So last week a whole bunch of people changed their Facebook profile picture to a red and pink equal sign to show their support for marriage equality while the Supreme Court heard arguments over the constitutionality of the Defense of Marriage Act. This small act was criticized by some as another example of “slacktivism”–Where people do something that makes them feel pretty good about themselves, but the act actually has no practical effect on the cause they are supporting. Like wearing a rainbow bracelet for a couple days…. I may not be advancing any cause other than the cause of my own self-satisfaction. And I realize the SCOTUS justices are probably not getting on Facebook and doing an informal survey of profile pictures in order to decide how to rule, but I do think this very small act meant something. It meant something just like all those people last year standing in line for two hours at Chick-Fil-A’s meant something–Except this time, instead of people standing up to say “I’m against you,” people were standing up and saying to the LGBT community, “I’m with you.” And that means something…. Even if it’s something as simple and seemingly meaningless as changing your profile picture.
Many of the conversations and threads that followed underneath those little equals signs were very hard to stomach. I think it’s safe to say that most of the opposition to equal rights for the LGBT community comes from Christians. And this is really frustrating for me because I’m a Christian, and I hate when people do things to propel the misconception that Jesus is against gay people. He’s just not. But it’s not all frustration–More and more Christians are getting it. It’s encouraging to see so many Christians stand up and say, “I’m with you,” but it’s also very hard to see some of the reactions to that stance from other people in the Church. People act like fellow Christians who are coming out as allies for equal rights for gays are basically saying, “You know what? Screw the Bible–I’m going to do what I want!” Please understand one thing: THIS IS NOT WHAT IS HAPPENING! Christians are not wiping their butts with the pages of the Bible when they stand up in support of marriage equality.
Maybe they believe that the government should treat people the same regardless of race, gender, class, religion, sexual orientation, disability, or other aspects of what we look like or where we come from. Maybe they think that the government shouldn’t be discriminating against LGBT people and enforcing morality based on a particular interpretation of scripture from one of the many religions in this country (for example, if the majority of people in the US were Jews following kosher laws, I should still be able to eat bacon…. sweet, sweet bacon). Maybe they are a Christian like me–One who tremendously values the things the Bible teaches, but has come to a different conclusion about the inherent sinfulness of a committed, homosexual relationship. Or maybe, just maybe, they are a person like the woman in the video below, whose view changed when someone they knew and loved came out of the closet….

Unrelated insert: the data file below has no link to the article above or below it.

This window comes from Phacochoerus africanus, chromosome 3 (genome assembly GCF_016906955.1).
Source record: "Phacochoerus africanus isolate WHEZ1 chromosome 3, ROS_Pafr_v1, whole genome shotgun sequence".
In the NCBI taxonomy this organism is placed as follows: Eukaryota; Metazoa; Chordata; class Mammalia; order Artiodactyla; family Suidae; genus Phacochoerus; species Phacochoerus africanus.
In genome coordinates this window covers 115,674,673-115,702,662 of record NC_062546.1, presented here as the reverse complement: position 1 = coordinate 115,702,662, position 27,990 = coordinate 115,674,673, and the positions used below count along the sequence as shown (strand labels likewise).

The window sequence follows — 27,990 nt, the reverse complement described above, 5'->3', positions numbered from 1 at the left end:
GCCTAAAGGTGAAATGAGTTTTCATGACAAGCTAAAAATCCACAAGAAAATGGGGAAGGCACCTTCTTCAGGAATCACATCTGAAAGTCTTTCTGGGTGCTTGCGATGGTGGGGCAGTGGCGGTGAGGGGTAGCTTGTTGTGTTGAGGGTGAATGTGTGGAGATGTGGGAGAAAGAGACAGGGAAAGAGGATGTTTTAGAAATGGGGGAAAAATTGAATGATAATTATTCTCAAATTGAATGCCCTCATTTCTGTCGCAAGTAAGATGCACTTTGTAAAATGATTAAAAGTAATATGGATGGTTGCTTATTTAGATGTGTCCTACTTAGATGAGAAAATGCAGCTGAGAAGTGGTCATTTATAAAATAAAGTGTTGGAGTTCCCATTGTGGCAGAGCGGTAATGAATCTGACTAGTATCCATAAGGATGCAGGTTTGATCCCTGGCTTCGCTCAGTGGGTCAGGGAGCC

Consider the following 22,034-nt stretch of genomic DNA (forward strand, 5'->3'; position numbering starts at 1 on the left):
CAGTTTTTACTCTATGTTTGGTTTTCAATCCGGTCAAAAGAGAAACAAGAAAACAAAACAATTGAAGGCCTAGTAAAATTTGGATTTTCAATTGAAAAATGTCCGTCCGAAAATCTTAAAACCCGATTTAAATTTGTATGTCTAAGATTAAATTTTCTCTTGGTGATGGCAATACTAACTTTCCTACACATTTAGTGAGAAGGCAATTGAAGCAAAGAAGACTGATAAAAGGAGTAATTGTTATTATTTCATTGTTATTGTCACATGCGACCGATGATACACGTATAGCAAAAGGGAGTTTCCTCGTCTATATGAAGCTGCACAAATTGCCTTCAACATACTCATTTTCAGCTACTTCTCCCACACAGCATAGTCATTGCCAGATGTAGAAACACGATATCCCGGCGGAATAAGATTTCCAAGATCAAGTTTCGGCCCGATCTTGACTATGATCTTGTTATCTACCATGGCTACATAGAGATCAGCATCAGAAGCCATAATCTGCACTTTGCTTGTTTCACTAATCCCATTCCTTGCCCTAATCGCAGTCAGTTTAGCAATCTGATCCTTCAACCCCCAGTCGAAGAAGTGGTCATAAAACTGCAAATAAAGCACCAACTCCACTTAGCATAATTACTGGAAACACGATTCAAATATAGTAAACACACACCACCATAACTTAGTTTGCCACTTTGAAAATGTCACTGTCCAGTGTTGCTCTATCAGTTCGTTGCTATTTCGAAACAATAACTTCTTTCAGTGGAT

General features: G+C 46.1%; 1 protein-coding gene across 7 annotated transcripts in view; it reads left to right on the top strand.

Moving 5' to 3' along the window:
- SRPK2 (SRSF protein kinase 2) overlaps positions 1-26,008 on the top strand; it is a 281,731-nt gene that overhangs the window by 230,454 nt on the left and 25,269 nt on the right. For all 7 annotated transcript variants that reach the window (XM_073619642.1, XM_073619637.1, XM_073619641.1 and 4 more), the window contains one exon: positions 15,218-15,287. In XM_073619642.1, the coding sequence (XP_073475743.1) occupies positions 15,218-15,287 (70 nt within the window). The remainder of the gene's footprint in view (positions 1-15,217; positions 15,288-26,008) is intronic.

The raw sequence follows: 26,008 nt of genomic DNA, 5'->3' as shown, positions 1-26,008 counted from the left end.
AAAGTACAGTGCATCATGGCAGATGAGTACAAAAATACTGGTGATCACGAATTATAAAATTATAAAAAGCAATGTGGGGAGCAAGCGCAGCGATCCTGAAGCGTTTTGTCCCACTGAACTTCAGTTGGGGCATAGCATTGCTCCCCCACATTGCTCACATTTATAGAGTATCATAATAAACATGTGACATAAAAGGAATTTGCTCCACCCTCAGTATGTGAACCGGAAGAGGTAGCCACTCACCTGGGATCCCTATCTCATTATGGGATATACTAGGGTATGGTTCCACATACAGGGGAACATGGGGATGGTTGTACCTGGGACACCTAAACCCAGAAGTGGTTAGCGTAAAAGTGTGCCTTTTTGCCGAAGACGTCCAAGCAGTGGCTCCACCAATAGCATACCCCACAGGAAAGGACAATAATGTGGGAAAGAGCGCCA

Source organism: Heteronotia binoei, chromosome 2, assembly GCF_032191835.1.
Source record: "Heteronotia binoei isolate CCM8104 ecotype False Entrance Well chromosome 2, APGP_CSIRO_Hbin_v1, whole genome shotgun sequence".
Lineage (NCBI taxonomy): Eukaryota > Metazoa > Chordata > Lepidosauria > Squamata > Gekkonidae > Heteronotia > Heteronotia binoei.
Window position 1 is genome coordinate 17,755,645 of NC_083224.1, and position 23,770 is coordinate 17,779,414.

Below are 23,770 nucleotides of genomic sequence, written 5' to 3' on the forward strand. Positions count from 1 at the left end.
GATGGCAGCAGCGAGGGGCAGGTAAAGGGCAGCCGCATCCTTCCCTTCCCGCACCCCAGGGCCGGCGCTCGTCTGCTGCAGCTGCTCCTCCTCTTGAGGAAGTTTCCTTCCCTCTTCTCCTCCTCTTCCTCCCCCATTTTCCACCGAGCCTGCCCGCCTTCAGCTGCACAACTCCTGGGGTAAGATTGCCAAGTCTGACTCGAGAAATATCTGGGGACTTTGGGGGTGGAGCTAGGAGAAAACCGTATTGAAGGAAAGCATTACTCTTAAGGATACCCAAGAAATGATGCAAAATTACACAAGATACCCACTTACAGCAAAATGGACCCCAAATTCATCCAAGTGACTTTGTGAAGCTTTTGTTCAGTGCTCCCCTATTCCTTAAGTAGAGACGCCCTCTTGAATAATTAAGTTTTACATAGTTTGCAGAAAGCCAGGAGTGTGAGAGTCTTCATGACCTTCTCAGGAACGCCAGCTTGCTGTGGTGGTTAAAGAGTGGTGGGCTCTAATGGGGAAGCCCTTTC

There actually is more than one way to understand a Biblical response to homosexuality (Here is an example of one that is AMAZING by Matthew Vines). I have landed on a response that believes we are called to love and not judge. One that understands that human sexuality is a mysterious thing that we probably know very little about. One that does not translate “LOVING” someone as “trying to convince them that same-sex orientation is something from which they need to be healed.” One that accepts and blesses a commitment that is made to love another person forever–Regardless of the gender of the person to which that commitment is made.
But the real question is this: What happens if we get it wrong? What happens if I’m wrong, and what Jesus really wants for his Church is to work as hard as possible to keep LGBT couples who have made a loving commitment to each other from having the same civil rights as straight couples? What if I’ve got it completely backwards, and followers of Jesus are supposed make homosexuals feel as damaged and uncomfortable as possible unless they repent of their gayness and live a life without the sort of companionship that my wife and I enjoy? What is God going to do to us for coming to the wrong conclusion about gay marriage? Do we believe that the loving father that Jesus revealed is actually the kind of God who would abandon us or even send us to some sort of eternal torture for an errant interpretation?